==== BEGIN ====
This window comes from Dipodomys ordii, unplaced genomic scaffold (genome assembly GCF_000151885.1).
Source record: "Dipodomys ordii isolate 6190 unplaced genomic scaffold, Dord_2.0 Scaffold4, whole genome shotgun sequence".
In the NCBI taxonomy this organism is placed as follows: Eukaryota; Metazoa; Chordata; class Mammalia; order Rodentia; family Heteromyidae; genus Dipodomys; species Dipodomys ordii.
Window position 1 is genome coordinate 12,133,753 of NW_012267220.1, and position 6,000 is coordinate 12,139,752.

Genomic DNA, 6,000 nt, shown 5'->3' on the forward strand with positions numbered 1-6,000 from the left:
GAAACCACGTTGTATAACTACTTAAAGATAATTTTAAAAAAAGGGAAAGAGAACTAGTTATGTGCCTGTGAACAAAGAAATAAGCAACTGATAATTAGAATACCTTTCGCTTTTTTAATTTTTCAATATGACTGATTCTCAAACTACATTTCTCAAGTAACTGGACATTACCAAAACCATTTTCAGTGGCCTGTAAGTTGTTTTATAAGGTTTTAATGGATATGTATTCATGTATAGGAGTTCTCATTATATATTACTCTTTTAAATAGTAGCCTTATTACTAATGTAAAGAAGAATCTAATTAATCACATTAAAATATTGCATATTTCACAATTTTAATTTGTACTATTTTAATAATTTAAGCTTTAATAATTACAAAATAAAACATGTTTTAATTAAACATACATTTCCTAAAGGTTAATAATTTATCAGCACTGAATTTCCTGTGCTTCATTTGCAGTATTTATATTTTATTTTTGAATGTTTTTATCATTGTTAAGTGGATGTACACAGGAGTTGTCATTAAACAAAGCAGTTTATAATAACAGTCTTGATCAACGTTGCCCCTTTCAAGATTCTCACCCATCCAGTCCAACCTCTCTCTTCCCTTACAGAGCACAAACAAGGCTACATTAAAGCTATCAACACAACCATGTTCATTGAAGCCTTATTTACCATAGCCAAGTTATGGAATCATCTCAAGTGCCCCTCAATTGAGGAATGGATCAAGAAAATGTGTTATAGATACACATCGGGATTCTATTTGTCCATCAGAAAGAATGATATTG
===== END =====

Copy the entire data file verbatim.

This window comes from Dipodomys ordii, unplaced genomic scaffold (genome assembly GCF_000151885.1).
Source record: "Dipodomys ordii isolate 6190 unplaced genomic scaffold, Dord_2.0 Scaffold4, whole genome shotgun sequence".
In the NCBI taxonomy this organism is placed as follows: Eukaryota; Metazoa; Chordata; class Mammalia; order Rodentia; family Heteromyidae; genus Dipodomys; species Dipodomys ordii.
Window position 1 is genome coordinate 12,133,753 of NW_012267220.1, and position 6,000 is coordinate 12,139,752.

Genomic DNA, 6,000 nt, shown 5'->3' on the forward strand with positions numbered 1-6,000 from the left:
GAAACCACGTTGTATAACTACTTAAAGATAATTTTAAAAAAAGGGAAAGAGAACTAGTTATGTGCCTGTGAACAAAGAAATAAGCAACTGATAATTAGAATACCTTTCGCTTTTTTAATTTTTCAATATGACTGATTCTCAAACTACATTTCTCAAGTAACTGGACATTACCAAAACCATTTTCAGTGGCCTGTAAGTTGTTTTATAAGGTTTTAATGGATATGTATTCATGTATAGGAGTTCTCATTATATATTACTCTTTTAAATAGTAGCCTTATTACTAATGTAAAGAAGAATCTAATTAATCACATTAAAATATTGCATATTTCACAATTTTAATTTGTACTATTTTAATAATTTAAGCTTTAATAATTACAAAATAAAACATGTTTTAATTAAACATACATTTCCTAAAGGTTAATAATTTATCAGCACTGAATTTCCTGTGCTTCATTTGCAGTATTTATATTTTATTTTTGAATGTTTTTATCATTGTTAAGTGGATGTACACAGGAGTTGTCATTAAACAAAGCAGTTTATAATAACAGTCTTGATCAACGTTGCCCCTTTCAAGATTCTCACCCATCCAGTCCAACCTCTCTCTTCCCTTACAGAGCACAAACAAGGCTACATTAAAGCTATCAACACAACCATGTTCATTGAAGCCTTATTTACCATAGCCAAGTTATGGAATCATCTCAAGTGCCCCTCAATTGAGGAATGGATCAAGAAAATGTGTTATAGATACACATCGGGATTCTATTTGTCCATCAGAAAGAATGATATTG